• For Zakat Foundation of America, text the work ZAKATUS to 50555 to give $10. Zakat Foundation has begun to address the immediate needs of flood survivors by providing food and clothing in four key Pakistani districts.

I’m an off and on runner. For the past 13 years or so, my running routine has been on an up and down roller coaster – I’ve had various stints of being totally focused and into it, running almost every day of the week. But lately, those stints have been very few and far between, and I had gotten way too comfortable with my lack of a fitness routine.

So today, I made the attempt to get back into it! And I downloaded the Runkeeper Free app to motivate myself a little bit. First off, let me say this: even though I’m not a gung-ho runner, there is definite pleasure in getting a run started with the iPod on full blast on a beautiful morning. It felt good and I was instantly inspired to have more mornings like that. (Mark my words.)

Anyway, Runkeeper is a pretty great little app. It not only uses geolocation to track your mileage, but it also tracks your miles per hour, your route and how many calories you’ve burned. It stores all your info so you can see your progress over time, and syncs up your data with the Runkeeper website, which allows you to review your activities in more detail and make notes for yourself. It’s an excellent tool for people trying to get back into fitness and track their progress – perhaps for marathon trainers. You could probably use it more casually (which is probably what I will do) but I think serious runners would probably get more out of it…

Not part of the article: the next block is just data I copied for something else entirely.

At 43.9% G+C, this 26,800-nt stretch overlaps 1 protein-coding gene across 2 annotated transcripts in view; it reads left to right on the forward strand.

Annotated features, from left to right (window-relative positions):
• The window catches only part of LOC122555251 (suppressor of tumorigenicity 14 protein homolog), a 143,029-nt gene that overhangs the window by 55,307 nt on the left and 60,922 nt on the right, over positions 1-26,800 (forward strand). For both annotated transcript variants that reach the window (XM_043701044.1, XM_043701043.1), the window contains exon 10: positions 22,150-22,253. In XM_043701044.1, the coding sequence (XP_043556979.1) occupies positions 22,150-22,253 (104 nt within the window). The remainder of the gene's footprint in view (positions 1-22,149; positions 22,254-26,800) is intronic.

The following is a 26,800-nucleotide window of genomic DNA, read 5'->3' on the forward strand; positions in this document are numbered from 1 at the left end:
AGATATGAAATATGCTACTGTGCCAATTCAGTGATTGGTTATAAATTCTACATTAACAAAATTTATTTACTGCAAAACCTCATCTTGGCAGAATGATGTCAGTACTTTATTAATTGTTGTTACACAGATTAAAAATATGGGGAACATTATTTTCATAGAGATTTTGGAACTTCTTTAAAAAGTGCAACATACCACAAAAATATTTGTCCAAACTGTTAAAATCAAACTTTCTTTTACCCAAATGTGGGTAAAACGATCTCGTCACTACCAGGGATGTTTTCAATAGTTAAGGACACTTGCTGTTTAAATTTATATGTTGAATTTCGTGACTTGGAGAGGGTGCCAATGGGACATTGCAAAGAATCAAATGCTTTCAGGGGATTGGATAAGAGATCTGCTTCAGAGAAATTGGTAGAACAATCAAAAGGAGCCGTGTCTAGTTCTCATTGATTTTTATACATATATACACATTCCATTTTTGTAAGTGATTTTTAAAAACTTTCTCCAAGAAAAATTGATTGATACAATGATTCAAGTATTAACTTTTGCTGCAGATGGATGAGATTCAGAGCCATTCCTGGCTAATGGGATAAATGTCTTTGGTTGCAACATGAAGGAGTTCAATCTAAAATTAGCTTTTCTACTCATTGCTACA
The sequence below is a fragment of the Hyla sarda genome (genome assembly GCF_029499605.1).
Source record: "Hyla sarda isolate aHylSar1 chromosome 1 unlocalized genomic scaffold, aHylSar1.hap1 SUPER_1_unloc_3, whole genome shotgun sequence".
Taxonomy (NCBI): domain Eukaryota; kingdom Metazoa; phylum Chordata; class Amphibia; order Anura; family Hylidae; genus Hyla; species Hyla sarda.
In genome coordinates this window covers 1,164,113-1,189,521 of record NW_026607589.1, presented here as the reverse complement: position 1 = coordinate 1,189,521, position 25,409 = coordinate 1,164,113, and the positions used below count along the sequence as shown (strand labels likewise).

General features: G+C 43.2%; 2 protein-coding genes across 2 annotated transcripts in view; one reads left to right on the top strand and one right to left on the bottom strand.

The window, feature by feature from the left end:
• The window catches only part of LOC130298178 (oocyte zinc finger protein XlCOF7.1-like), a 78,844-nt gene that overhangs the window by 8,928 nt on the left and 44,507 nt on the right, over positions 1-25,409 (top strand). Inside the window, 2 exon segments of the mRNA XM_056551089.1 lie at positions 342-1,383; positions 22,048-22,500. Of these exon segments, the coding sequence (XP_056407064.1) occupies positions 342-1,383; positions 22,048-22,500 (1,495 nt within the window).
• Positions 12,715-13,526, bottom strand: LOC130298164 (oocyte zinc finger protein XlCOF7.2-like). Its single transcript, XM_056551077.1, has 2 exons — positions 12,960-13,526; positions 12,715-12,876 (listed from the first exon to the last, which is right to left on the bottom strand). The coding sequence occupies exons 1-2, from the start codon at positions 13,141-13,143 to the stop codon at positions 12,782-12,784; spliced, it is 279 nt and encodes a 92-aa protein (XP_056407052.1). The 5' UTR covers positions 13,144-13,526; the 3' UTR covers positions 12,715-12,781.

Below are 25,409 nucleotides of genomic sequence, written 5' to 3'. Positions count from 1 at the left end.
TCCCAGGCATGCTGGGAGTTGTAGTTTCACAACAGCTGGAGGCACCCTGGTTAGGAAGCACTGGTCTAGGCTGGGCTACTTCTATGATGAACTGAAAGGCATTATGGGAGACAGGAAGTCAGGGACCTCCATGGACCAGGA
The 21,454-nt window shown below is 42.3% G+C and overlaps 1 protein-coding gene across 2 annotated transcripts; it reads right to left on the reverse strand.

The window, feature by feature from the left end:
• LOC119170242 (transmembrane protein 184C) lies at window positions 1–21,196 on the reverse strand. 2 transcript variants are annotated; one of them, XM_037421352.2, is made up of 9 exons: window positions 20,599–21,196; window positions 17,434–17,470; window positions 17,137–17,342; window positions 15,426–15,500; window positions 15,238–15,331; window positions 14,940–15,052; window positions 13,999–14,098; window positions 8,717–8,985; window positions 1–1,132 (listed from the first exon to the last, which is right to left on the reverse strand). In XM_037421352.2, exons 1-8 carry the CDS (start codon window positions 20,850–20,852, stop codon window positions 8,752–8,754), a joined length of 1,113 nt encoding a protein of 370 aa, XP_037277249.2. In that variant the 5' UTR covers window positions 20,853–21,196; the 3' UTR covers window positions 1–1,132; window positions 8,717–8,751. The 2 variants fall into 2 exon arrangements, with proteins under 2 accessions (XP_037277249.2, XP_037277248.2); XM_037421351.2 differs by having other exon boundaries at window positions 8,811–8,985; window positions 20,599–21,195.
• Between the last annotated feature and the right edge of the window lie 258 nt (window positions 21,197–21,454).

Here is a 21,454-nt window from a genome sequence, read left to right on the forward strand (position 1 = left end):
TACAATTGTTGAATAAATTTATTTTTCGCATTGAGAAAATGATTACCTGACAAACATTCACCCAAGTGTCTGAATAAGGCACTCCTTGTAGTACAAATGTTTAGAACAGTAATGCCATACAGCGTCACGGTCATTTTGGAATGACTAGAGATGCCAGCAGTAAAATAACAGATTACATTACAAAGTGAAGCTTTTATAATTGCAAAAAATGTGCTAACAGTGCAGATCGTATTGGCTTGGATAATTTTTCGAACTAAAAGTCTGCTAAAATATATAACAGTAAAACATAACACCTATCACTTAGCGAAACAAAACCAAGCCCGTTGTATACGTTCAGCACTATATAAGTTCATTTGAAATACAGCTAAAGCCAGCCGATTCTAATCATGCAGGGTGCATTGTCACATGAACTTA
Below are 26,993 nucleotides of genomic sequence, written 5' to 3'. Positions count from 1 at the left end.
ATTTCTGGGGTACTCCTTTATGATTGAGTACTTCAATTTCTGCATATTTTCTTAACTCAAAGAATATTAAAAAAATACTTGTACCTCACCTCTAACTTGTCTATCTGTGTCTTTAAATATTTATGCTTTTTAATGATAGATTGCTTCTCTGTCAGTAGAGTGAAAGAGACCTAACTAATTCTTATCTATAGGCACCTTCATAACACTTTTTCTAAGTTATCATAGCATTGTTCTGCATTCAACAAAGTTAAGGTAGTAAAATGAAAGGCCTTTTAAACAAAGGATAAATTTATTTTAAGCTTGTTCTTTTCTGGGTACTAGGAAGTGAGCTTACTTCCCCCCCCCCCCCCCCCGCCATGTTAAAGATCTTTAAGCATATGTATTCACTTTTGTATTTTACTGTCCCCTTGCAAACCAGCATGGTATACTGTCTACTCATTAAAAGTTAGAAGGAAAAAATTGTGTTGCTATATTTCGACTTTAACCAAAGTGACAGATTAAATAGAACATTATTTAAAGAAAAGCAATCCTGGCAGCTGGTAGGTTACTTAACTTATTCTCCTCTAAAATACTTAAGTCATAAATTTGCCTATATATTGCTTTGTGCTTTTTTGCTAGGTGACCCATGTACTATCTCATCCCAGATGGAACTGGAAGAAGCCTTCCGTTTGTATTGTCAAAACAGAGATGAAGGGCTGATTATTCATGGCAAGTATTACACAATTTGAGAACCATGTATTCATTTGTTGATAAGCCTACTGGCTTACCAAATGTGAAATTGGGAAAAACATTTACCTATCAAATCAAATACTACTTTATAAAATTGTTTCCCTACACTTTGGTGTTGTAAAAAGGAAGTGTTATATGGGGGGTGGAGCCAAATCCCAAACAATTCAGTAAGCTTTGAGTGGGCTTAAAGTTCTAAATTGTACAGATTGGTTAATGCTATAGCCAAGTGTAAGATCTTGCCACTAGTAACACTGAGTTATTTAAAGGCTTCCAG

p.s. You may also be interested in this article on 50 awesome iPhone apps for runners.

Yesterday I fell in love with geolocation all over again. I found myself on the road again, this time in Nashville, and I decided to download the Mapquest 4 mobile GPS app ahead of time. Even though I’ve been to Nashville several times, I still don’t know my way around very well so I always rely on some kind of GPS system to get around.

But this time, I didn’t have to pay for it. The Mapquest 4 mobile app is AWESOME. It gives voice directions, it recalculates if you get off track, and it saves all input addresses for easy one-touch searching and finding. And it’s totally free, unlike most mobile GPS apps. It also has buttons to allow you to easily identify nearby restaurants, cafes, gas stations and hotels.

I couldn’t quite figure out how to take advantage of the search function, as I – unsuccessfully – tried to use it to find a nearby Fedex Kinko’s to make some copies. So instead I pulled up the Google app – which is also geolocated – and did a “search nearby” search for Kinko’s and found it right away. So I just entered in that address into the Mapquest field and there I was just 15 minutes later. Amazing.

Yesterday I had a very “smart” day. I rented a car, drove from NYC upstate to Hyde Park, presented at the Roosevelt Campus Network Summit, and drove back. Despite being an incredibly hectic day of nearly 6 hours of driving (this is a feat in itself since I hate driving), the most amazing part of all was that I relied solely on my phone (and of course my natural instincts) to navigate my way through the day.

I didn’t print directions. I didn’t rent a GPS unit. I didn’t print out an outline for my presentation. Everything I needed was all handily packed into my little phone. After I had dropped off my car and was walking home from the train listening to Pandora on my phone, I had to pause for a moment to consider just how unbelievably handy this little piece of equipment had been for me all day. (Interestingly, in Germany the colloquial term for cell phones is “handy.”)